You can also get in touch with your OEM or vendor, who may be able to help you identify common issues or let you know about best practices you can implement to extend machine lifespan. However, you should use your own best judgment when implementing vendor recommendations. You have better information than they do about site conditions, equipment use and workforce skill level. Some suggestions may not be a good fit for your particular environment or processes.

5. Train the Machine Operators

Over time, improper use of a machine can cause serious damage, wearing down components and reducing the equipment’s lifespan. Training is valuable for multiple reasons — including worker efficiency and safety — and it can also help you get the most out of your machinery.

If you’ve already researched how to best use your company’s equipment, pass this information on to your workers. Organize training materials that cover basic operation and best practices for machine operators.

Trained employees should be retrained regularly to keep them updated on best practices and ensure they don’t get rusty.

6. Clean the Working Environment

Sites that need heavy equipment — like construction sites, farms and warehouses — often struggle to control dust and dirt. When kicked up into the air, these materials can cause serious problems within the machinery. They can slip between joints, clog filters and damage sensitive, electronic components.

Following best practices for dust management — like the use of tillage, vegetation, soil stabilizers and water — is a great way to ensure filters don’t clog up over time. Dust management will also protect electronics.

Even with the cleanest possible working environment, your machines will probably still get dirty. Maintenance checks allow routine cleaning that will keep equipment functioning for longer.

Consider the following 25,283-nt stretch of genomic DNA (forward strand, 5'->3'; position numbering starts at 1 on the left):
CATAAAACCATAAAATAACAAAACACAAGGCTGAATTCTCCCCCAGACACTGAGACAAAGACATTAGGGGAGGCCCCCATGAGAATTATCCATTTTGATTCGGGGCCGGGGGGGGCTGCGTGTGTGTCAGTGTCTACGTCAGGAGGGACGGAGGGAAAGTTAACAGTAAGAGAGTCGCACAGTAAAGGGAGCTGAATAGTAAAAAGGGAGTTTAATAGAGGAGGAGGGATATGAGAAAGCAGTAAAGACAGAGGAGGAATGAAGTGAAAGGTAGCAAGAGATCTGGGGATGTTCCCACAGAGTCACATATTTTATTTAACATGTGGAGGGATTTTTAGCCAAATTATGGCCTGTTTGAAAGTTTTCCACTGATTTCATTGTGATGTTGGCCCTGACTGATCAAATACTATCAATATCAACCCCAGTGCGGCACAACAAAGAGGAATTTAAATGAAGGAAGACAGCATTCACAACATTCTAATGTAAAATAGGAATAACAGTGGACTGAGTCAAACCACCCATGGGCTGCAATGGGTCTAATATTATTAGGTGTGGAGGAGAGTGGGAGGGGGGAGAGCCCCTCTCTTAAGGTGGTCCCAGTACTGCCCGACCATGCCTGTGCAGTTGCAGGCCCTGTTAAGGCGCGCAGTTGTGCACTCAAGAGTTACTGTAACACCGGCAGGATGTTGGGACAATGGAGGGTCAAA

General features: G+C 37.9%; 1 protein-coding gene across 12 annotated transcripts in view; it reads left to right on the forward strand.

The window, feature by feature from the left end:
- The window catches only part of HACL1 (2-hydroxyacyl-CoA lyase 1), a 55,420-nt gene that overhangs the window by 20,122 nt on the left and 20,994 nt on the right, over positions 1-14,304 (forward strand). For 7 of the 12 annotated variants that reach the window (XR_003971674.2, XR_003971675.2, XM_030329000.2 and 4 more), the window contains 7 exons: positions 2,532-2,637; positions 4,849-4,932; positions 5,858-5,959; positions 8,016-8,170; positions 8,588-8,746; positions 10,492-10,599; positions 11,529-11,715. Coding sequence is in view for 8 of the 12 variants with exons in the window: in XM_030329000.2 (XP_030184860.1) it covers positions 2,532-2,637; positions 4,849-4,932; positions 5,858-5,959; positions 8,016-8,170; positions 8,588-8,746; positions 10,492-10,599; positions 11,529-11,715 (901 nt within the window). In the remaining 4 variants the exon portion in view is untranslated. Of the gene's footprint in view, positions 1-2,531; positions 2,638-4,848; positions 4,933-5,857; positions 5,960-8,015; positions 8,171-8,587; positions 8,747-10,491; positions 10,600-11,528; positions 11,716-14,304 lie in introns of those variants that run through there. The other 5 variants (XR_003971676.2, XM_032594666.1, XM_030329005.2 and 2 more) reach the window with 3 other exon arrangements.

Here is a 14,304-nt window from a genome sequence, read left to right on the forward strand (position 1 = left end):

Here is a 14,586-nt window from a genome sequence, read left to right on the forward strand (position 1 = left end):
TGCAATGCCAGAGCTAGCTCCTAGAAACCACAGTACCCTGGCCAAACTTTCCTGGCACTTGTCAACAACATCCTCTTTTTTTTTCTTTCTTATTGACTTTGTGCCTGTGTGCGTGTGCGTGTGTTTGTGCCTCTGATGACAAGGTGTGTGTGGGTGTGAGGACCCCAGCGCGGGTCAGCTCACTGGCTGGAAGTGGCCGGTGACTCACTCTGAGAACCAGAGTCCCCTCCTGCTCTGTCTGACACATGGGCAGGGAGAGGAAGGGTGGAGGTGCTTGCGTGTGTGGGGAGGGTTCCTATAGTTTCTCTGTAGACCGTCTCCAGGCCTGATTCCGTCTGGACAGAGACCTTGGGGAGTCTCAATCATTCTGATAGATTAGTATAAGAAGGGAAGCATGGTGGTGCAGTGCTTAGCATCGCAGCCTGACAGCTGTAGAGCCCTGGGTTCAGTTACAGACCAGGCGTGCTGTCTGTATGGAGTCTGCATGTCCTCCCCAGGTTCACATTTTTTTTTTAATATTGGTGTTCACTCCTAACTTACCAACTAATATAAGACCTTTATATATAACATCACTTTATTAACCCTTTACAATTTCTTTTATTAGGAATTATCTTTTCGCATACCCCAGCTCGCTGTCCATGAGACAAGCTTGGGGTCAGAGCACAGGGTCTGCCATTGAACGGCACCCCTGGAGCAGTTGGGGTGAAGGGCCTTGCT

7. Protect Essential Components

Ensure the major equipment components avoid damage by implementing the right safety measures. For example, checking that moving parts are properly lubricated whenever a machine is in use can prevent frictional wear and tear, which extends your equipment life. If you have machinery with valuable components in the undercarriage, you can use a guard or splash shield to protect them from water, dust and dirt.

These safety measures may require some extra parts and additional maintenance — but they can go a long way in preventing unnecessary equipment damage.

Best Practices for Extending Equipment Life

You can extend the life of your heavy machinery and improve your ROI with the right techniques. An effective maintenance plan with solid record-keeping can go a long way in catching simple problems before they create more serious issues. Training and operator knowledge will ensure your machines are being used correctly, reducing the chances of operator errors causing additional wear and tear.

You can also take simple steps to protect machine components from damage — like lubricating moving parts and practicing appropriate dust control on-site.